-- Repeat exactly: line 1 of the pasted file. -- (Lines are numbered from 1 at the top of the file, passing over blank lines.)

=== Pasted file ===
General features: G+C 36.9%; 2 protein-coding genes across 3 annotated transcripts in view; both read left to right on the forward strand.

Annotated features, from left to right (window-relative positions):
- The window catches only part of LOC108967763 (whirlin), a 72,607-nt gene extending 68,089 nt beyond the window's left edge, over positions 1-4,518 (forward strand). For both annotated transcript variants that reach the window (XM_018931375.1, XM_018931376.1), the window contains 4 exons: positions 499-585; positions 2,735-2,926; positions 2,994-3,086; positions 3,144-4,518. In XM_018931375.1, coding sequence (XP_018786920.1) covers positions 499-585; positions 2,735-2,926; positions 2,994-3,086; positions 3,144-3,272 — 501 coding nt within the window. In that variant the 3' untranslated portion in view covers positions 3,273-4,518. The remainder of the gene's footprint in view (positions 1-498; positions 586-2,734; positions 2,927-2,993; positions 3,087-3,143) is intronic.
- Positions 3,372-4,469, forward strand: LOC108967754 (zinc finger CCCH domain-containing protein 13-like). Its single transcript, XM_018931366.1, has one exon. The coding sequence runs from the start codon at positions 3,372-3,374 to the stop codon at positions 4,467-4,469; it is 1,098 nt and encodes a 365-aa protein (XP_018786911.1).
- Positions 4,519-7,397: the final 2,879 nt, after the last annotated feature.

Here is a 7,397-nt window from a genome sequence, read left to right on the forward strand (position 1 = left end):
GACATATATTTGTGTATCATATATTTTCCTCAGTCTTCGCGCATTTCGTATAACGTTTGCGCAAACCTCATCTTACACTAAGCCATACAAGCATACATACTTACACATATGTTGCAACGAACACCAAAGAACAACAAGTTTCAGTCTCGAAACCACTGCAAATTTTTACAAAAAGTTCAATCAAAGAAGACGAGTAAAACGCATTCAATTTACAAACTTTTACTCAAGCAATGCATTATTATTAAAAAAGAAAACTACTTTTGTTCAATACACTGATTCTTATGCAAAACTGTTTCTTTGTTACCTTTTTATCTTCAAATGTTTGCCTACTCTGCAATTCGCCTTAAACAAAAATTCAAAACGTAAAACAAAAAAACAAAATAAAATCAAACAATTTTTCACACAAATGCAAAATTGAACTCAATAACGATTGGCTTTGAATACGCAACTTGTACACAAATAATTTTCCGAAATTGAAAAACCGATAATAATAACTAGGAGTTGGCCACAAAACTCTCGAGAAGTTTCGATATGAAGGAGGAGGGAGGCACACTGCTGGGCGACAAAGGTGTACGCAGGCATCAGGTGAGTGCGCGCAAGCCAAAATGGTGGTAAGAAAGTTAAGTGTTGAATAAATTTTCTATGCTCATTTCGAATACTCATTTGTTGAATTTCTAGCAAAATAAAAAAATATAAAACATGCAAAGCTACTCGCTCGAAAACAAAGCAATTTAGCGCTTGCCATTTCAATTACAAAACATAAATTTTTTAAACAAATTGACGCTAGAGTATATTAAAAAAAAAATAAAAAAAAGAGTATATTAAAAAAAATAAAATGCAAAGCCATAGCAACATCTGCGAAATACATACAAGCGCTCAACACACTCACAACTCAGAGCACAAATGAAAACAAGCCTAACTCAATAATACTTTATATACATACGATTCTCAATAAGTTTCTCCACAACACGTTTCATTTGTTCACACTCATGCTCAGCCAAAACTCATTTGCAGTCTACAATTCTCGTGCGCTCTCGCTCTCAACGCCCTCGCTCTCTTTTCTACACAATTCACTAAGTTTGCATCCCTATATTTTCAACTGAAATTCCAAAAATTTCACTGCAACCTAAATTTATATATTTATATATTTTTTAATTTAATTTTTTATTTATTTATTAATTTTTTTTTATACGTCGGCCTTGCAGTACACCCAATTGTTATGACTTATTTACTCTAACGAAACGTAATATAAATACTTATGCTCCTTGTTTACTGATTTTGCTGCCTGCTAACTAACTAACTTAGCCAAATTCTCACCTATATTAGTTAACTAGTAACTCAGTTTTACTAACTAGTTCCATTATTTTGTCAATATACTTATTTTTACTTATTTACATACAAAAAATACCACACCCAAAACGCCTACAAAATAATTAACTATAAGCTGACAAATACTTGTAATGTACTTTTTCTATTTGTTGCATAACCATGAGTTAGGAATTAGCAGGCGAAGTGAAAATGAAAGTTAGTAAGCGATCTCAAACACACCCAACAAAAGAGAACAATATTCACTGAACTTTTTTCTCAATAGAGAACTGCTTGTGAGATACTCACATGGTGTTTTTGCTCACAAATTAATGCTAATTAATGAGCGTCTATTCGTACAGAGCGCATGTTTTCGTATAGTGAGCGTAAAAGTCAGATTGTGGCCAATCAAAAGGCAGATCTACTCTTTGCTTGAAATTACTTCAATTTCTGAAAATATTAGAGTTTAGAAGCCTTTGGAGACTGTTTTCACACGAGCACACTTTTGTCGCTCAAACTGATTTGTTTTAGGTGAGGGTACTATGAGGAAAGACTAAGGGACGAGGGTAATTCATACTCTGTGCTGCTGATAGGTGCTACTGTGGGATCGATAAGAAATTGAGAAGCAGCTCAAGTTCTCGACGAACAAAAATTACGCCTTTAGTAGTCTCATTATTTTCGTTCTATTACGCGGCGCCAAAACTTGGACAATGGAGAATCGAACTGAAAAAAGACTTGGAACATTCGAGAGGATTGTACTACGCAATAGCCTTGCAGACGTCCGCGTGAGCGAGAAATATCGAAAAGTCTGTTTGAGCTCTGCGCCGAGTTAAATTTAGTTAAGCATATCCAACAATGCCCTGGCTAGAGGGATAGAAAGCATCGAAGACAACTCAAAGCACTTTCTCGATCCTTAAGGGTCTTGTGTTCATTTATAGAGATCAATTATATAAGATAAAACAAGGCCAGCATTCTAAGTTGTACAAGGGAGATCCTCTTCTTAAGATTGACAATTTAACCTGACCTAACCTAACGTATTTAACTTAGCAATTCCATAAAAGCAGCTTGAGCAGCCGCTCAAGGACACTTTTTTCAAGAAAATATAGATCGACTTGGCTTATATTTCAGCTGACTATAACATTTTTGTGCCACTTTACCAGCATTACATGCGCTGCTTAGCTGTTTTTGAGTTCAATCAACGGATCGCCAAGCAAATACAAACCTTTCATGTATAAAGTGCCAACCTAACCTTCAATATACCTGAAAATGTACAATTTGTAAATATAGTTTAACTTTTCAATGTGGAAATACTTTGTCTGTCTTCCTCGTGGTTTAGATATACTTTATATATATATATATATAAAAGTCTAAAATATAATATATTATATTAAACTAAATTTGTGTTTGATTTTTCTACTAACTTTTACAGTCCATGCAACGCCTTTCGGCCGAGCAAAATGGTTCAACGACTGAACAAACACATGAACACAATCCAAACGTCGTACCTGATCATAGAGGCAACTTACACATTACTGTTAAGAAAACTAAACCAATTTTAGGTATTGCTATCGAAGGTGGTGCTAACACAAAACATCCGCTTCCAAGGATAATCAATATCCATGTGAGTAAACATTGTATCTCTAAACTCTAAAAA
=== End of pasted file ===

General features: G+C 36.9%; 2 protein-coding genes across 3 annotated transcripts in view; both read left to right on the forward strand.